Here are some keys to getting great bass recordings with a single mic. First is understanding how the sound of your speaker varies. If you put your head up to the speaker grille (and please don’t do this at volume levels that will hurt your ears, because you’re gonna need those things) and listen as you move it around, you’ll hear that the speaker is brightest/most treble-y in the center and gets darker/bassier as you move to the edges. This is because there’s more mass for the magnet and speaker diaphragm to move the further away you get from the center, so it can’t move as quickly. So, the first rule of placing microphones close to the speaker grille is “treble middle, bass edge.”
Traditional single-mic placement is almost touching the grille cloth, aimed at the point where the dust cap (that dome at the center of the speaker) is glued to the speaker cone. Pro tip: A simple hack for doing this quickly is to use a small flashlight held next to the mic, making it easier to see through the grille cloth. If the sound is brighter than you want, move the mic out toward the edge of the speaker until you find the balance you’re looking for. It’s easier and safer to do this wearing a set of studio headphones with an extension cable and monitoring the mic directly as you move it around while someone is playing through the amp. The goal here is to get as close as possible to the sound you want without having to use any EQ, since the nature of EQ is that it introduces phase differences. If you EQ when you’re tracking, you can’t change your mind about that choice after the fact, so it’s worth the effort to get the sound right up front.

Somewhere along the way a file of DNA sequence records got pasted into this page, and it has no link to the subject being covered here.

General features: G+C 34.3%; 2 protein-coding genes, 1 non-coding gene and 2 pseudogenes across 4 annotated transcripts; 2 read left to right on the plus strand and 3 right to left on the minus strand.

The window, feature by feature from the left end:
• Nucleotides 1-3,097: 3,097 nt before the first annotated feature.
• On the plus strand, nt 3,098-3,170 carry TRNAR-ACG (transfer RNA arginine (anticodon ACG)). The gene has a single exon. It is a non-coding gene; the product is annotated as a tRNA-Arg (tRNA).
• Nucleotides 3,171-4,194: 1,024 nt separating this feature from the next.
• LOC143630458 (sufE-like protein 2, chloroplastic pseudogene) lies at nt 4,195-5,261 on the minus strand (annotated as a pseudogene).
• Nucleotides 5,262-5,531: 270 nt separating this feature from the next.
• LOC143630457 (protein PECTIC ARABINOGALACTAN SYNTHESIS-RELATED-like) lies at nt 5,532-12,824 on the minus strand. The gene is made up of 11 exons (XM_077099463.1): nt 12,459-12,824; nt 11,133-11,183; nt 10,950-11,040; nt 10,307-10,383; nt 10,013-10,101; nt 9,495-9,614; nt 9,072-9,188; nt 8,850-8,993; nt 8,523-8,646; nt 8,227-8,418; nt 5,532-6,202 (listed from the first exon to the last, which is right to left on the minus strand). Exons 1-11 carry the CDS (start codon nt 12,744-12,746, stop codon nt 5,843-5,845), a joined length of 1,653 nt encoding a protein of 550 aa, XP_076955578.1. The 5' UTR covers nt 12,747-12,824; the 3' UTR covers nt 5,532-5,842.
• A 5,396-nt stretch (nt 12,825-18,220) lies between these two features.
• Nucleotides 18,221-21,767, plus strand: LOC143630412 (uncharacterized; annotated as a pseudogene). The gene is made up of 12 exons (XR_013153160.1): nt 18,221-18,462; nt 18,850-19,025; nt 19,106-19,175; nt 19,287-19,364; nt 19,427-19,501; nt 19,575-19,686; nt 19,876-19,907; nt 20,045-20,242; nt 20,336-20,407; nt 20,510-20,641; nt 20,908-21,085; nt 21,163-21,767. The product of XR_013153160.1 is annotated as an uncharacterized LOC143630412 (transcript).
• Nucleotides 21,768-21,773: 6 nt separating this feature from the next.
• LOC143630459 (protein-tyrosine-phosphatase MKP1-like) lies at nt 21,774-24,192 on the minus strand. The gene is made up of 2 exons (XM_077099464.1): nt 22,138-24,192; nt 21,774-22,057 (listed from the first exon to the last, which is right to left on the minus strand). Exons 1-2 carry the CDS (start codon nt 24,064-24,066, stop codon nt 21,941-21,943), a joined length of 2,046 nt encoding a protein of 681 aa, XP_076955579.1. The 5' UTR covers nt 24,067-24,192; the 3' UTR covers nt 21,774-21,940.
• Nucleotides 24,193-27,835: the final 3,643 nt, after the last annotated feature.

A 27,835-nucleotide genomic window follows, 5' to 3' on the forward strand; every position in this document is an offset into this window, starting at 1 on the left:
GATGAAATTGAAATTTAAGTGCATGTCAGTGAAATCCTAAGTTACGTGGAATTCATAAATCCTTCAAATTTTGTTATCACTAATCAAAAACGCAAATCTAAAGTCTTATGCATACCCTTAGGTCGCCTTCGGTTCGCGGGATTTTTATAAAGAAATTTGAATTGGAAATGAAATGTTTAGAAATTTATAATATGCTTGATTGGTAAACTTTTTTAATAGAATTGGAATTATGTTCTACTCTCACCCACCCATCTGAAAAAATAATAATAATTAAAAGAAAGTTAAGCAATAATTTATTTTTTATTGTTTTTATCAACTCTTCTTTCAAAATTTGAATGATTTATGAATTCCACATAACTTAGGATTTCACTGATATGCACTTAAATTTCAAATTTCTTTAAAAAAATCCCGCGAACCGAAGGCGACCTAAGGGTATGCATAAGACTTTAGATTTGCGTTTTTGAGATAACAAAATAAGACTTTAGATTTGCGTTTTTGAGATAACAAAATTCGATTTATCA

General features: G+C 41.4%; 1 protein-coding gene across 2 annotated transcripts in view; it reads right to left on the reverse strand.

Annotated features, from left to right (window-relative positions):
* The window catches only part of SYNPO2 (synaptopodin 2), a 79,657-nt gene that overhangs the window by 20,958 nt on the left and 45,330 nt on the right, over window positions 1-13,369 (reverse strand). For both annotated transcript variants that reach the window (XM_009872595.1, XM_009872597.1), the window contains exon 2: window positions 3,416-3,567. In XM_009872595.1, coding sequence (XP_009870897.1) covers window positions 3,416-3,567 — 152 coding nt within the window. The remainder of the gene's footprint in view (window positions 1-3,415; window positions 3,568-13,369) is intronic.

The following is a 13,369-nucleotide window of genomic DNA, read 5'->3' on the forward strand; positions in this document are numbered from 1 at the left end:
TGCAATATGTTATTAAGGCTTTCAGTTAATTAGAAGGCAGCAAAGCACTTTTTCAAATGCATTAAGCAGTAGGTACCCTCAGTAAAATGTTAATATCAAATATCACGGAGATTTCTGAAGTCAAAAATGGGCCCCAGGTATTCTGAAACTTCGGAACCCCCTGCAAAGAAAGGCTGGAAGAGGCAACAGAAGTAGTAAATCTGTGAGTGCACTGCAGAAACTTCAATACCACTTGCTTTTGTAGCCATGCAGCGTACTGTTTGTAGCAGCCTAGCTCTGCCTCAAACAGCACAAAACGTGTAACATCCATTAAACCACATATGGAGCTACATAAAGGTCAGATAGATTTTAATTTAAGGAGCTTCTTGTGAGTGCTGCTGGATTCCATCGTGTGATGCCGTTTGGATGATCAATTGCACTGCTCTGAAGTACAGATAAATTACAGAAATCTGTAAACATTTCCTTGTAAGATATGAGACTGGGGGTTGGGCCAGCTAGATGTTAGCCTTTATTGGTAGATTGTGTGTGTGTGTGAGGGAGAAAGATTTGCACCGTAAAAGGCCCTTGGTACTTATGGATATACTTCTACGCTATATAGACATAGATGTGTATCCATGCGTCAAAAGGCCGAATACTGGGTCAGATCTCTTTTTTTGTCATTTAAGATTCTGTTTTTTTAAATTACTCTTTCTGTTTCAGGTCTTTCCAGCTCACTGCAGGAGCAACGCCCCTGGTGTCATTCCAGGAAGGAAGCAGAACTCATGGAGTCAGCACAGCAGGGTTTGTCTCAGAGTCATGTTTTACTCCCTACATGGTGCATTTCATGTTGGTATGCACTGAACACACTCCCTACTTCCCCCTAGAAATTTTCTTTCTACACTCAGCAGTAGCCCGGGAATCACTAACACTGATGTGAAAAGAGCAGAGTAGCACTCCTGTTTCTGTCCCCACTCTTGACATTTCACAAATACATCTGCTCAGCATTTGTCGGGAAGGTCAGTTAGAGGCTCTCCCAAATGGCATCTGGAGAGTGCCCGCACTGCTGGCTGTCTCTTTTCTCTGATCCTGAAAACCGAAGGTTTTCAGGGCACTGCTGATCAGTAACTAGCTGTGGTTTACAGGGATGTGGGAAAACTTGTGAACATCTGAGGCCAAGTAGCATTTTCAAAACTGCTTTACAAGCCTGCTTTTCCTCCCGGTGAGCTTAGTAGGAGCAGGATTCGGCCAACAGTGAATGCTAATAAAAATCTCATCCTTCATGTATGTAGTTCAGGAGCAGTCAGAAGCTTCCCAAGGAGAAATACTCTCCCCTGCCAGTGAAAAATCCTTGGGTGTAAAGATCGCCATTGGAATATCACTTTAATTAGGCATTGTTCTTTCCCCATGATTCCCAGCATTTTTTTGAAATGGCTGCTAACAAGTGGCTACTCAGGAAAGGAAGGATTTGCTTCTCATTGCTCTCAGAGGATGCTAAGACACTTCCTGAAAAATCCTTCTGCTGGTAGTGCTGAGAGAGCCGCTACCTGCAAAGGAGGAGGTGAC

There is one special consideration for miking bass cabinets for recording, though — what type of bass cabinet you’re dealing with. There are two basic types of cabinet for bass—the totally sealed, or “infinite baffle,” cabinet and the tuned port, or “bass reflex,” cabinet. Without going into a lot of contentious arguments about which is “better,” (your ears, your cabinet, you decide), close miking techniques, as spelled out above, will work better on the sealed cabinets because there’s less difference between how it sounds close or distant. Ported bass reflex cabs, on the other hand, can sound a little dead close mic’ed, because the sound of the port, which is tuned to complement a certain frequency in the speaker response, is necessary to get the full sound of the cab. However, the seemingly obvious solution of sticking a mic on the port itself is not the thing to do. For ported cabs, you’re going to get better results with the mic at least the diameter of the speaker away, aimed at the center of the cab) so you get a blend of the sound of the speaker and the sound of the port. In this particular case, it also helps to have some isolation, like foam baffles, on either side of the cabinet to minimize room reflections caused by acoustic spill from the cabinet.